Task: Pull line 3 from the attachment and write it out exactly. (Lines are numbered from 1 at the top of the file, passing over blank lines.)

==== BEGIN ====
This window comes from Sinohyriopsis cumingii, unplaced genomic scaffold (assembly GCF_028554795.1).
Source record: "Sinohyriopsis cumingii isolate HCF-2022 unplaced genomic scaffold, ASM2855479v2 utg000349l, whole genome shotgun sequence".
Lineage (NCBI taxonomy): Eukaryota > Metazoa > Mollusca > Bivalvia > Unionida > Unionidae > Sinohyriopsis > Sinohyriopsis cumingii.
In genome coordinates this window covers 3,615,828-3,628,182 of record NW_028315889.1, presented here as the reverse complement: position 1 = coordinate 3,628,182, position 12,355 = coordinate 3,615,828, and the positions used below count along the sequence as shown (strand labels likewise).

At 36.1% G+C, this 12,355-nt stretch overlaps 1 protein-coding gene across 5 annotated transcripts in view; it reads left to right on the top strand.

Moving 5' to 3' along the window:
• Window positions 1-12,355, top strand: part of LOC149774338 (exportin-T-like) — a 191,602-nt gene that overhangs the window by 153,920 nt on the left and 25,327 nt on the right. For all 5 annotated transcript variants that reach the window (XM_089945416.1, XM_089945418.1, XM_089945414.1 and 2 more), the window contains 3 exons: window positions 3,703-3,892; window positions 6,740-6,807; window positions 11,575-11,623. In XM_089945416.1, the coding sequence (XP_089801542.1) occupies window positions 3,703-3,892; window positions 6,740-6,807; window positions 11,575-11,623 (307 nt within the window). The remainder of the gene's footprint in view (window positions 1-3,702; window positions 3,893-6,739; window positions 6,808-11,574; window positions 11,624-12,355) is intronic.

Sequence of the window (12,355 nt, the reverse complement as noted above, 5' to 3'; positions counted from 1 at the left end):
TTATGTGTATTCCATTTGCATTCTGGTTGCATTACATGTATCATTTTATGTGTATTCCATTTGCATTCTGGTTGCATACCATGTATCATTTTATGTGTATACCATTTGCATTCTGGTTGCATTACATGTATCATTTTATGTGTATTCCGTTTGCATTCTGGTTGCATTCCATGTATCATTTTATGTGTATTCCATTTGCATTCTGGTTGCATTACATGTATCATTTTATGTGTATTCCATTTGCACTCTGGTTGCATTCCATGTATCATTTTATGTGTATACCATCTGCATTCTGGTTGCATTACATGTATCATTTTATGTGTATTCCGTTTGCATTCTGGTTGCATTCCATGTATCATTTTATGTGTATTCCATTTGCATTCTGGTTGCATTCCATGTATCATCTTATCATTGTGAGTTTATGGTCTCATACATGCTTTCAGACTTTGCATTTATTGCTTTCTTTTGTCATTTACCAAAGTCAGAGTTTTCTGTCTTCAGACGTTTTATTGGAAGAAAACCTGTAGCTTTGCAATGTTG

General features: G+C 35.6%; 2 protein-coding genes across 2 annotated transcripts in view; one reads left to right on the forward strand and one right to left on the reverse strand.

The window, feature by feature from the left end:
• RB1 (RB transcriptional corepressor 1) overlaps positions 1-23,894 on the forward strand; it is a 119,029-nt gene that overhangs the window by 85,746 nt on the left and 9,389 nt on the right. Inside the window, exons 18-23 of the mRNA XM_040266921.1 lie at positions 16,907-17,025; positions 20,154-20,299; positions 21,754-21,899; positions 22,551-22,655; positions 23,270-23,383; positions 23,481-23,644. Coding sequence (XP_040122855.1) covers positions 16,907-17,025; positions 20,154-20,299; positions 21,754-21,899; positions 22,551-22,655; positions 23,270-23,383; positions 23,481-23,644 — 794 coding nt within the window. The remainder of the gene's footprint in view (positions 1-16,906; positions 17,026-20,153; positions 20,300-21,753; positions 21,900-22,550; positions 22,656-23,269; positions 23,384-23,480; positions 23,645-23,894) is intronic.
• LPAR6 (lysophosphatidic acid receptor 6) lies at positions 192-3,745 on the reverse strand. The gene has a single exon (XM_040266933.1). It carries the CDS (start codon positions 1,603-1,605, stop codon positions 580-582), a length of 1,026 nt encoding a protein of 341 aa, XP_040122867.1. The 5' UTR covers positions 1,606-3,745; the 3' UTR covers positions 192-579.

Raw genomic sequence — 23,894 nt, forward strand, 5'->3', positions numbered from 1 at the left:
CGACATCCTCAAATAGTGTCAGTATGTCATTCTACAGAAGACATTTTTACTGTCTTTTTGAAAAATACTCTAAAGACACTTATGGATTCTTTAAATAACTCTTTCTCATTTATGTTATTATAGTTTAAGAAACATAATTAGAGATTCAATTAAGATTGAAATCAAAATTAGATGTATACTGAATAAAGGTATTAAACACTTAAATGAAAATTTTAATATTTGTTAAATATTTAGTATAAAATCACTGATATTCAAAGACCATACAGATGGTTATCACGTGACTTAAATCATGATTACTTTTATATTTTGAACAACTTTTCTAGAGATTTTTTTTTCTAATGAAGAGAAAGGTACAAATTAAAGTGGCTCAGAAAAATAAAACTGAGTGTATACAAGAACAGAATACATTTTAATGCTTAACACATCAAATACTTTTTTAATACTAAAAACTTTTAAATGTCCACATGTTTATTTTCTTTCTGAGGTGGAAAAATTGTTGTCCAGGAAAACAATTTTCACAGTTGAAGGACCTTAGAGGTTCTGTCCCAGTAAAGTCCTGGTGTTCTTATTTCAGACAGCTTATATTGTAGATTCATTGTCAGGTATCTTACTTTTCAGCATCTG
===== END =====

Lineage (NCBI taxonomy): Eukaryota > Metazoa > Mollusca > Bivalvia > Unionida > Unionidae > Sinohyriopsis > Sinohyriopsis cumingii.